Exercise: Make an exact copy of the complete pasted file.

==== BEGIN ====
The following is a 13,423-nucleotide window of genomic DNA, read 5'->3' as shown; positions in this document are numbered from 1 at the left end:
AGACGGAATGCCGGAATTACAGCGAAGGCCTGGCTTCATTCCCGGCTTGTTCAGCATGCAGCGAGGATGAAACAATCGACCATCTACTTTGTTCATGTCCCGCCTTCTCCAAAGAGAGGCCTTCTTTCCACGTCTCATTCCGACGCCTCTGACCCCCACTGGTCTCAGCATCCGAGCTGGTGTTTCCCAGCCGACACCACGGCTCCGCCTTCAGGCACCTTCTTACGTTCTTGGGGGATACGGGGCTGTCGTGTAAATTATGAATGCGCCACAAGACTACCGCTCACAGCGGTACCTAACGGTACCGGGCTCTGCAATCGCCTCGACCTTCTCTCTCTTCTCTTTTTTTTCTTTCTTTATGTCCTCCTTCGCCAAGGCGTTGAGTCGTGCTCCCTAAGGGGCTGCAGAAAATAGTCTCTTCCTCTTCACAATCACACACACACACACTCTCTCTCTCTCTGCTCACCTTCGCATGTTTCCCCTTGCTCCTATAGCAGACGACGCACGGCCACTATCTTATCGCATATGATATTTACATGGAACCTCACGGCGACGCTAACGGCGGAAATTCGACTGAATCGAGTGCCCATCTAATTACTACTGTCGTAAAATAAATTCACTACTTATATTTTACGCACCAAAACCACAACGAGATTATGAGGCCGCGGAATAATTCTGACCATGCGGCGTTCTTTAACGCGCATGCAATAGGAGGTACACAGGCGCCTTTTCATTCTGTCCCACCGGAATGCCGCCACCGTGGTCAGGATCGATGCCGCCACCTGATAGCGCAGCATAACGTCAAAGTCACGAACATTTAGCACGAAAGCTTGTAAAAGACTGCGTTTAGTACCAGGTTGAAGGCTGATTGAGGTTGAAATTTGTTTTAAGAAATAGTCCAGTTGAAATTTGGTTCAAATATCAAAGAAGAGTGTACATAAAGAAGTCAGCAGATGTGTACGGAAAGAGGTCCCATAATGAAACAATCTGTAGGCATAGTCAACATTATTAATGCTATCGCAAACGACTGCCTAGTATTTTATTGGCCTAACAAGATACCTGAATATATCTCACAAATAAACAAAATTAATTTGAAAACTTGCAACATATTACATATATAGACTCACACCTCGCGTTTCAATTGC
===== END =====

The following is a 13,423-nucleotide window of genomic DNA, read 5'->3' as shown; positions in this document are numbered from 1 at the left end:
AGACGGAATGCCGGAATTACAGCGAAGGCCTGGCTTCATTCCCGGCTTGTTCAGCATGCAGCGAGGATGAAACAATCGACCATCTACTTTGTTCATGTCCCGCCTTCTCCAAAGAGAGGCCTTCTTTCCACGTCTCATTCCGACGCCTCTGACCCCCACTGGTCTCAGCATCCGAGCTGGTGTTTCCCAGCCGACACCACGGCTCCGCCTTCAGGCACCTTCTTACGTTCTTGGGGGATACGGGGCTGTCGTGTAAATTATGAATGCGCCACAAGACTACCGCTCACAGCGGTACCTAACGGTACCGGGCTCTGCAATCGCCTCGACCTTCTCTCTCTTCTCTTTTTTTTCTTTCTTTATGTCCTCCTTCGCCAAGGCGTTGAGTCGTGCTCCCTAAGGGGCTGCAGAAAATAGTCTCTTCCTCTTCACAATCACACACACACACACTCTCTCTCTCTCTGCTCACCTTCGCATGTTTCCCCTTGCTCCTATAGCAGACGACGCACGGCCACTATCTTATCGCATATGATATTTACATGGAACCTCACGGCGACGCTAACGGCGGAAATTCGACTGAATCGAGTGCCCATCTAATTACTACTGTCGTAAAATAAATTCACTACTTATATTTTACGCACCAAAACCACAACGAGATTATGAGGCCGCGGAATAATTCTGACCATGCGGCGTTCTTTAACGCGCATGCAATAGGAGGTACACAGGCGCCTTTTCATTCTGTCCCACCGGAATGCCGCCACCGTGGTCAGGATCGATGCCGCCACCTGATAGCGCAGCATAACGTCAAAGTCACGAACATTTAGCACGAAAGCTTGTAAAAGACTGCGTTTAGTACCAGGTTGAAGGCTGATTGAGGTTGAAATTTGTTTTAAGAAATAGTCCAGTTGAAATTTGGTTCAAATATCAAAGAAGAGTGTACATAAAGAAGTCAGCAGATGTGTACGGAAAGAGGTCCCATAATGAAACAATCTGTAGGCATAGTCAACATTATTAATGCTATCGCAAACGACTGCCTAGTATTTTATTGGCCTAACAAGATACCTGAATATATCTCACAAATAAACAAAATTAATTTGAAAACTTGCAACATATTACATATATAGACTCACACCTCGCGTTTCAATTGC